Beethoven’s music and spirit is at the very heart of the COE and we are very much looking forward to celebrating his 250th birthday during 2020.
Beethoven was a true maverick, a composer of extraordinary importance who changed music and the sound of music in a revolutionary way so that it would never be the same again. We are incredibly proud of our recordings of his nine symphonies taken “live” in performance with the legendary Nikolaus Harnoncourt in 1990/1991. Nikolaus’s interpretation of these great works, where “beauty was always on the edge of catastrophe” had a life-changing effect on the COE’s musicians.
Over the last 10 years COE’s Beethoven journey has been led by Bernard Haitink and Yannick Nézet-Séguin with Symphony cycles at the Lucerne Festival, Amsterdam’s Concertgebouw and the Edinburgh International Festival. The highlight of our Beethoven celebrations this year will be performing and recording two full Beethoven symphony cycles with Yannick during April at the Paris and Luxemburg Philharmonies.
Importantly, for our coming project with Yannick we are proud to announce our partnership with the German music publishing company Breitkopf & Härtel. We will be using their “New Beethoven Complete Edition” that will be “hot off the press” just in time for our performances and recording in Luxembourg and Paris. “This is a premiere in more than just one aspect for all of us involved: conductor, orchestra and publisher. We are proud to join this wonderful and inspiring team of the COE”, Nick Pfefferkorn (CEO of Breitkopf & Härtel) says. “Especially in Symphony No. 9 one can literally hear and experience the difference, as Beethoven’s original and recently re-discovered Double Bassoon part is used for the very first time.”
Beethoven on tour
Other performance highlights as part of our Beethoven 250 celebrations include symphonies and concertos with conductors Vladimir Jurowski and Alan Gilbert and soloists Martha Argerich, Lisa Batiashvili, Joshua Bell, Rudolf Buchbinder, Renaud Capuçon, Vilde Frang and Dénes Varjon. Please find below more details in relation to the venues and Festivals that have announced our performances:
August/September 2019: Piano Concerto Cycle I with Rudolf Buchbinder
30 August 2019 – Piano Concertos Nos. 1 and 5 – Musikfest Bremen, Bremerhaven, Germany
1 September 2019 – Piano Concertos Nos. 1 and 5 – Grafenegg Festival, Austria
February 2020: Piano Concerto No. 4 with Denes Varjon and Lorenza Borrani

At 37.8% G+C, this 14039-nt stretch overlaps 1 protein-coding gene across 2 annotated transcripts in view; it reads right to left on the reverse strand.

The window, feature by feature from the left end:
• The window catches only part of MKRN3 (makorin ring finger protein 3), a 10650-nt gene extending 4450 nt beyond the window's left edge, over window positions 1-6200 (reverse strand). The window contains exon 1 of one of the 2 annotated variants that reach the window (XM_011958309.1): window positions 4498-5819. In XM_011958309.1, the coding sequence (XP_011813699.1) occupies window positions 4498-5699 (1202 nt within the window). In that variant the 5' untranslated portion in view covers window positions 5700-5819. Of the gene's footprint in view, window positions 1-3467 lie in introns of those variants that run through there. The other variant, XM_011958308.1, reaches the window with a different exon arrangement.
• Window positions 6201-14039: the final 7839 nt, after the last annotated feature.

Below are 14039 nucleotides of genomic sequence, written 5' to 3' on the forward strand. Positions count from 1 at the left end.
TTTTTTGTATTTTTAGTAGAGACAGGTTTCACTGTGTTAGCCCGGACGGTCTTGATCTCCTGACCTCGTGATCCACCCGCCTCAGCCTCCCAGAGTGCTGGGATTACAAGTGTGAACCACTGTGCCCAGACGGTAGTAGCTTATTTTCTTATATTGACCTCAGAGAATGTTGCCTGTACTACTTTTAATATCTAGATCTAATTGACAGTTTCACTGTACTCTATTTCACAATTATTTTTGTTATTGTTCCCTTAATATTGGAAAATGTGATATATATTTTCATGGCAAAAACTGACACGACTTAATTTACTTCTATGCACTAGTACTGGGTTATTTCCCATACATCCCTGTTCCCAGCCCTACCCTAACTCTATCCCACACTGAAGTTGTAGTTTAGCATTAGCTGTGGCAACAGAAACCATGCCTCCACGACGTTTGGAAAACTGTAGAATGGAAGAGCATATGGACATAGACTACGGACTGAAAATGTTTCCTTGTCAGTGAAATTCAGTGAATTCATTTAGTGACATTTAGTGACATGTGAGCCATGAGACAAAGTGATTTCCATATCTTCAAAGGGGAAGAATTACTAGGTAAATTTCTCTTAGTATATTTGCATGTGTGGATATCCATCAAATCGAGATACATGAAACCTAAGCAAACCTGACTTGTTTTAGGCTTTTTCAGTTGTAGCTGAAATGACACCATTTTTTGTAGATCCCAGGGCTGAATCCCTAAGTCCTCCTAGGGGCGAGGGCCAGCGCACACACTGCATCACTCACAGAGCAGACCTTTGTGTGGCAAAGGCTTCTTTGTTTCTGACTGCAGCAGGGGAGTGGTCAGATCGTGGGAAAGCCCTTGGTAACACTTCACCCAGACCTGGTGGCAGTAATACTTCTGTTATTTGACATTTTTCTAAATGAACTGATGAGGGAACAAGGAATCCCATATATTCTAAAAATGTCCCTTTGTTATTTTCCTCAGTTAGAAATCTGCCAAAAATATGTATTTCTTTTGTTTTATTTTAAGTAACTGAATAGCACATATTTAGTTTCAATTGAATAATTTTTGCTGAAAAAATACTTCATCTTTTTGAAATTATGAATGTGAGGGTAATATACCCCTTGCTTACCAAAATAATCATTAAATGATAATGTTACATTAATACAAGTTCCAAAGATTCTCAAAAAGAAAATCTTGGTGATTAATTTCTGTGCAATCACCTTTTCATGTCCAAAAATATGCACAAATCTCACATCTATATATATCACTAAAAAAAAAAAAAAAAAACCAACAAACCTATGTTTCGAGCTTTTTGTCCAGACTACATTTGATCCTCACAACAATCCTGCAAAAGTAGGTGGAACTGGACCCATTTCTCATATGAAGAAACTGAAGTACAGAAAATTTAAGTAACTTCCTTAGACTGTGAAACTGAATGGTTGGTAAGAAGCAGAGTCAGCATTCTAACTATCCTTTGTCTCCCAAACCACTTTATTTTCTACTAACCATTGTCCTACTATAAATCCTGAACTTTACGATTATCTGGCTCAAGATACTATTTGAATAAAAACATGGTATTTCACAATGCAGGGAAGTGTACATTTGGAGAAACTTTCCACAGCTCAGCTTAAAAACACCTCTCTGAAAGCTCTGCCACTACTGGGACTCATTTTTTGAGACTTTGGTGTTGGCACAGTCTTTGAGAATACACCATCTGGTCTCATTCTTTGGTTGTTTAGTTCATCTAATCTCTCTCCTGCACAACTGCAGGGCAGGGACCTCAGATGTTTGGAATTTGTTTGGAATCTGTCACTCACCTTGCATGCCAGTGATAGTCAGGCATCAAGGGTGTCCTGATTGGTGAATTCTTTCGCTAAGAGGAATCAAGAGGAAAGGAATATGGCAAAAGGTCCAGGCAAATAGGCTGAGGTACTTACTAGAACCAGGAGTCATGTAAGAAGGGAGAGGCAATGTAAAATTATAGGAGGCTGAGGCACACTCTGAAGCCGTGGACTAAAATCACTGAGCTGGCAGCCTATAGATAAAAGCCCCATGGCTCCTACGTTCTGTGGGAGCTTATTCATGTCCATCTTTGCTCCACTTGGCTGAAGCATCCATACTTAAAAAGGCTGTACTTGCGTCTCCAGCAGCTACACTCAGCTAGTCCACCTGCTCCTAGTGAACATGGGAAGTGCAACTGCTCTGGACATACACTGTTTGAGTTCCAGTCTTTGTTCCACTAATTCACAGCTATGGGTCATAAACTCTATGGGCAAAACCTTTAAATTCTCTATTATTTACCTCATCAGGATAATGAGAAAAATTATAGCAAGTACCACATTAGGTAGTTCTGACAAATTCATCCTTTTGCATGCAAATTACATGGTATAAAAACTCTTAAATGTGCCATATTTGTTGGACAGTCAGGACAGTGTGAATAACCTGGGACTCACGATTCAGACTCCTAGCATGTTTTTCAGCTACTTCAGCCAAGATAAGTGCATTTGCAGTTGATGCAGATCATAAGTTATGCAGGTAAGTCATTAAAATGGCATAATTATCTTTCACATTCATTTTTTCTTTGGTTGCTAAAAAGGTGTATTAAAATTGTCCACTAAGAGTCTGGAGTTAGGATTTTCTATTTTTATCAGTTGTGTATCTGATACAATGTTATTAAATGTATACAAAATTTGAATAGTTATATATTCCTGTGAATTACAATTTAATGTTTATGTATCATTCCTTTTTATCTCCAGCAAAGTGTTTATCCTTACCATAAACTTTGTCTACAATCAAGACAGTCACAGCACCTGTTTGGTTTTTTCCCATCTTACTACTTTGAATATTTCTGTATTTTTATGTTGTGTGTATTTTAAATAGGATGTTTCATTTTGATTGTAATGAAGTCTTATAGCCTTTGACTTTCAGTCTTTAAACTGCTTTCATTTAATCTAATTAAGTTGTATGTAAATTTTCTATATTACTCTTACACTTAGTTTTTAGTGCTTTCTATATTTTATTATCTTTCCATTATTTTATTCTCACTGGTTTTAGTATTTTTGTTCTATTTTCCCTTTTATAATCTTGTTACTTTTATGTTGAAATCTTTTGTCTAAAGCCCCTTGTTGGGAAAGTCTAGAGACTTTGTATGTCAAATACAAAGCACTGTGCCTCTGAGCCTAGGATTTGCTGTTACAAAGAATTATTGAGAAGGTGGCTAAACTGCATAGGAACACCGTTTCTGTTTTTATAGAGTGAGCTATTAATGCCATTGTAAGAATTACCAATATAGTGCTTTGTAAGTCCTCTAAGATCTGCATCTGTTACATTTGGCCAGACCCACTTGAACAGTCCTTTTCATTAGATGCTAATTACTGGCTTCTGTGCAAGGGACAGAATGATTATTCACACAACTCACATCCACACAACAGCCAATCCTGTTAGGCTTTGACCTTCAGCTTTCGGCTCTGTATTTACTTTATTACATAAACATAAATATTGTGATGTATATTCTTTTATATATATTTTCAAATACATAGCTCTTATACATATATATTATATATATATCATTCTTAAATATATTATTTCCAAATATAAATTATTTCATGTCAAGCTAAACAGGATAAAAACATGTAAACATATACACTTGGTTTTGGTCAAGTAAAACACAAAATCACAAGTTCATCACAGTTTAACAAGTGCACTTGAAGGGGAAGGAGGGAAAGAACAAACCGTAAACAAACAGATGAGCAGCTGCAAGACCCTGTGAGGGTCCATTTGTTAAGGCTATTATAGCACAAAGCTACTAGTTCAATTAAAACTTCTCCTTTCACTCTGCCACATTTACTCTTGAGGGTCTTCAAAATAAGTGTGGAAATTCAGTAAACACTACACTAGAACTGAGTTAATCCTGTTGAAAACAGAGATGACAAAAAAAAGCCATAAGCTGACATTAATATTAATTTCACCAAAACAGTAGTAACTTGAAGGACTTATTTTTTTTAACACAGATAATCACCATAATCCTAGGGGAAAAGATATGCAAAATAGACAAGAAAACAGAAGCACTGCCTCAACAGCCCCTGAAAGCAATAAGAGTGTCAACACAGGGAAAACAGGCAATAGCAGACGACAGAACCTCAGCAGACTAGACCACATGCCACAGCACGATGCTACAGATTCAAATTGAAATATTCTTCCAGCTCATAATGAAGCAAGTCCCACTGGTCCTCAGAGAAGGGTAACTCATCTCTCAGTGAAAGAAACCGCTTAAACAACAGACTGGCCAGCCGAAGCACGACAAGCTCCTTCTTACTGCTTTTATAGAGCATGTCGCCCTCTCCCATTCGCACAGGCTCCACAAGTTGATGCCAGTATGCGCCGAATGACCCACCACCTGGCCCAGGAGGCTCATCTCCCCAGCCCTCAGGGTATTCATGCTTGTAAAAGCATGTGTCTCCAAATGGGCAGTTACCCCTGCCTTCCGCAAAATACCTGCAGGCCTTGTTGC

4 February 2020 – Budapest Liszt Academy, Hungary
6 February 2020 – DeSingel, Antwerp, Belgium
7 February 2020 – De Oosterpoort, Groningen, Netherlands
April 2020: Symphony Cycle with Yannick Nézet-Séguin
18 April 2020 – Symphonies Nos. 1 and 9 – Philharmonie, Luxemburg
19 April 2020 – Symphonies Nos. 2 and 3 – Philharmonie Luxemburg
20 April 2020 – Symphonies Nos. 8, 4 and 5 – Philharmonie Luxemburg
21 April 2020 – Symphonies Nos. 6 and 7 – Philharmonie Luxemburg
24 April 2020 – Symphonies Nos. 6 and 7 – Philharmonie de Paris, France
25 April 2020 morning – Symphonies Nos. 2 and 3 – Philharmonie de Paris, France
25 April 2020 evening – Symphonies Nos. 8, 4 and 5 – Philharmonie de Paris, France
26 April 2020 – Symphonies Nos. 1 and 9 – Philharmonie de Paris, France
June and July 2020: Piano Concerto cycle in Germany with Jan Lisiecki
8 June 2020 – Piano Concerto No. 2, Augenglaser Duo, Piano Concertos Nos. 1 and 3 – Klavierfest Ruhr, Konzerthaus, Dortmund, Germany
9 June 2020 – Piano Concertos Nos. 4 and 5 – Klavierfest Ruhr, Philharmonie Essen, Germany
10 June 2020 – Piano Concertos No. 4 and 5 – Mozartfest, Residenz, Würzburg, Germany
12 and 13 June 2020 – Forum am Schlosspark, Ludwigsburg, Germany
9 and 10 July 2020 – Rheingau Musik Festival, Kurhaus, Wiesbaden, Germany
12 July 2020 – Symphony No. 7 and Violin Concerto with Alan Gilbert and Lisa Batiashvili – Audi Sommerkonzerte, Stadttheater, Ingolstadt, Germany
15 July 2020 – Schleswig-Holstein Musik Festival, Kieler Schloss, Kiel, Germany
16 July 2020 – Schleswig-Holstein Musik Festival, Musik- und Kongresshalle, Lübeck, Germany
August 2020: Beethoven tour with Joshua Bell
Programme: Coriolan Overture, Violin Concerto, Symphony No. 3 ‘Eroica’
Spain, Finland, Germany.
Dates and locations to be announced.
September 2020: Piano Concerto Cycle II with Rudolf Buchbinder
6 September 2020 – Piano Concertos Nos. 2, 3 and 4 – Grafenegg Festival, Austria
October 2020: Violin Concerto with Sir Roger Norrington
Date, location and venue to be announced.
November 2020: Piano Concerto No. 1 with Martha Argerich and Vladimir Jurowski
25 November 2020 – Philharmonie de Paris, France
26 November 2020 – Kölner Philharmonie, Cologne, Germany
Other dates and locations to be announced.
Beethoven symphonies recording with Nikolaus Harnoncourt (1991)
The Beethoven recordings of the Chamber Orchestra of Europe in 1991 under Nikolaus Harnoncourt represented then the culmination of what can now be seen as the beginning of a long-standing artistic collaboration and friendship.
Indeed, the first encounter ever of these two forces was a pure Beethoven project – something which, in retrospect, seems so obvious and natural.
The first rehearsals in October 1986 took place in a musty recording studio in the bowels of the Wiener Konzerthaus. This musical “blind date” was arranged by an adventurous (visionary?) impresario and subtly nudged along by a handful of COE members who had contact with Nikolaus Harnoncourt through other ensembles.